8 Boquete
    Today travel by boat and local bus to Boquete. The total journey should take eight to nine hours. Boquete is a picturesque town located in the highlands of Panama. The town is surrounded by mountains, crystal-clear creeks and rivers, forest reserves, wildflowers and fauna such as howler monkeys and the resplendent quetzal. Your hotel is located a short drive away from Boquete. Feel free to relax and enjoy the beautiful scenery around the property, which has its own bar and restaurant. There is a free shuttle into town a few times a day and most optional activities can be organised directly from the hotel.
    9 Boquete
    Today is a free day to explore. The area surrounding Boquete is famous for its coffee. While here you might like to visit a coffee plantation or kick back in town with a couple of the local brew. Why not take a guided bike tour or check out the mini canyons or hidden waterfalls outside of town? In the afternoon, perhaps soak your muscles in the local hot springs.
    10 Santa Catalina
    Today catch a local eight-hour bus to Santa Catalina, on the Pacific coast of Panama. This small fishing village is still a very remote, undeveloped destination and offers some of the best surfing in Central America. As there is limited accommodation available close to the beach in Santa Catalina, sometimes we have to use large multi-share rooms with up to six beds (not bunks).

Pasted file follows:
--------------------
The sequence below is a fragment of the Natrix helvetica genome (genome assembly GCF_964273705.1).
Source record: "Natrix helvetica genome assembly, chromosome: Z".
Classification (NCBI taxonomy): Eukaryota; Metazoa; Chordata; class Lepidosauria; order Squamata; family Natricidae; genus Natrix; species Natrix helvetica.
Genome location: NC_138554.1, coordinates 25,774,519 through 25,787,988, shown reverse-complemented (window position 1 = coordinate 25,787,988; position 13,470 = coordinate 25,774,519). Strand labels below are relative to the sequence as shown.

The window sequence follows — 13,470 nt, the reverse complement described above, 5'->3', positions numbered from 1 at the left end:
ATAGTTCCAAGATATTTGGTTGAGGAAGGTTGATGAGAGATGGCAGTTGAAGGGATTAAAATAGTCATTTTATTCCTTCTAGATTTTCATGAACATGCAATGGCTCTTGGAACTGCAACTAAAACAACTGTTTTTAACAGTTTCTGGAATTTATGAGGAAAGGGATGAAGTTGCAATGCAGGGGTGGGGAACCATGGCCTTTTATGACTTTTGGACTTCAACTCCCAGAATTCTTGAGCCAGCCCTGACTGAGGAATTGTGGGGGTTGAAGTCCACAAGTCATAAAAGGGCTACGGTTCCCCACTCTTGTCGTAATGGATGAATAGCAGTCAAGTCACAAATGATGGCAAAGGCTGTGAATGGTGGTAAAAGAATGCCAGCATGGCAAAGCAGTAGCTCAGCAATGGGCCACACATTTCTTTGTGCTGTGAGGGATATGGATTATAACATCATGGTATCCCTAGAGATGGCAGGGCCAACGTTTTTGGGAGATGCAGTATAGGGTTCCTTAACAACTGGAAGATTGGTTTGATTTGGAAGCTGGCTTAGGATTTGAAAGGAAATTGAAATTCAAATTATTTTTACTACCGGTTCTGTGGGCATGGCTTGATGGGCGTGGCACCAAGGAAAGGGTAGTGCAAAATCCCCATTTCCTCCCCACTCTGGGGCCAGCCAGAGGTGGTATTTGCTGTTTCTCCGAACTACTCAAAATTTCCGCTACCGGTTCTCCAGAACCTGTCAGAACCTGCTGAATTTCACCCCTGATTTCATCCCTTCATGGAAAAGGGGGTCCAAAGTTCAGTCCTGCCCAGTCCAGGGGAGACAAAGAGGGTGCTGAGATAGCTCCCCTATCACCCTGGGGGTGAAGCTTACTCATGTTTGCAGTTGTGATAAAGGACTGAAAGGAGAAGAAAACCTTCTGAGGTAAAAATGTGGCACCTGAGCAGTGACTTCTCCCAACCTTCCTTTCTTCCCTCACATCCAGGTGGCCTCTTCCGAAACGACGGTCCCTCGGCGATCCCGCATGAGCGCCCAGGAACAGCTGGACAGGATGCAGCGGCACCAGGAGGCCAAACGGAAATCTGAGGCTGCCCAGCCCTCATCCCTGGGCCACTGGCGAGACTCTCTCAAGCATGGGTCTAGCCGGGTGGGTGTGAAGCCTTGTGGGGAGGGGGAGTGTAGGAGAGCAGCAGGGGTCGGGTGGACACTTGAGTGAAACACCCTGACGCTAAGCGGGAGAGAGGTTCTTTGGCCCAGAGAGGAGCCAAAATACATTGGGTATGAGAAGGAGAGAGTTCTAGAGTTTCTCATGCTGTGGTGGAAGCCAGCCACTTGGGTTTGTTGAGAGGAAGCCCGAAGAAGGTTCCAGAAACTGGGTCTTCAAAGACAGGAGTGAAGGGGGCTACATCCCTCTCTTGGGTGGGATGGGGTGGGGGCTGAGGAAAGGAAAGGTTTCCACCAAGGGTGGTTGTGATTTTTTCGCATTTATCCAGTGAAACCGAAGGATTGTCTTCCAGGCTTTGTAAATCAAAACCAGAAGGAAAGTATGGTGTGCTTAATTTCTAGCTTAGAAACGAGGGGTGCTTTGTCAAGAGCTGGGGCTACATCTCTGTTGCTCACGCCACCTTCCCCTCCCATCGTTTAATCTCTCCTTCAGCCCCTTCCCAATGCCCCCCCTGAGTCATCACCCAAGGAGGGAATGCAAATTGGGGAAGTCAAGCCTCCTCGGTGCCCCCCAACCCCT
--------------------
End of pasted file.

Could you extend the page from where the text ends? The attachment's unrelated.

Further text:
11 Santa Catalina
    Aside from surfing, the main pastime in Santa Catalina is relaxing, preferably in a hammock. Today you have the the day to do whatever you like. If you feel like doing something active, perhaps take a trip out to Coiba National Marine Park, where you can snorkel with turtles, angel rays and schools of colourful fish. Alternatively, you could join a half-day fishing trip or rent a surfboard in town and ride the waves. If you don't know how to surf, fear not, as lessons are readily available.
    12 Panama City
    Today, leave the beach and travel by local bus to Panama City for approximately six hours. On your last night of the trip, why not head out with your travel crew to dance the night away?
    13 Panama City
    Your adventure ends today in Panama City. There are no activities planned for the final day so you are able to depart the accommodation at any time. We recommend staying a few extra days to make the most of this exciting city. If you need help booking extra accommodation, our reservations team will be happy to assist. If you extend your stay, explore the historic Casco Viejo, or old town, which features an unusual combination of restored buildings, low-income housing, churches and ruins. You may also like to visit the engineering marvel of the Panama Canal or take a stroll through the rainforest in the Metropolitan Nature Park. Panama City is also famous for its shopping centres, the biggest being Albrook Mall. For more traditional souvenirs, head to the National Artisan's Market.
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  5. 1 Belize City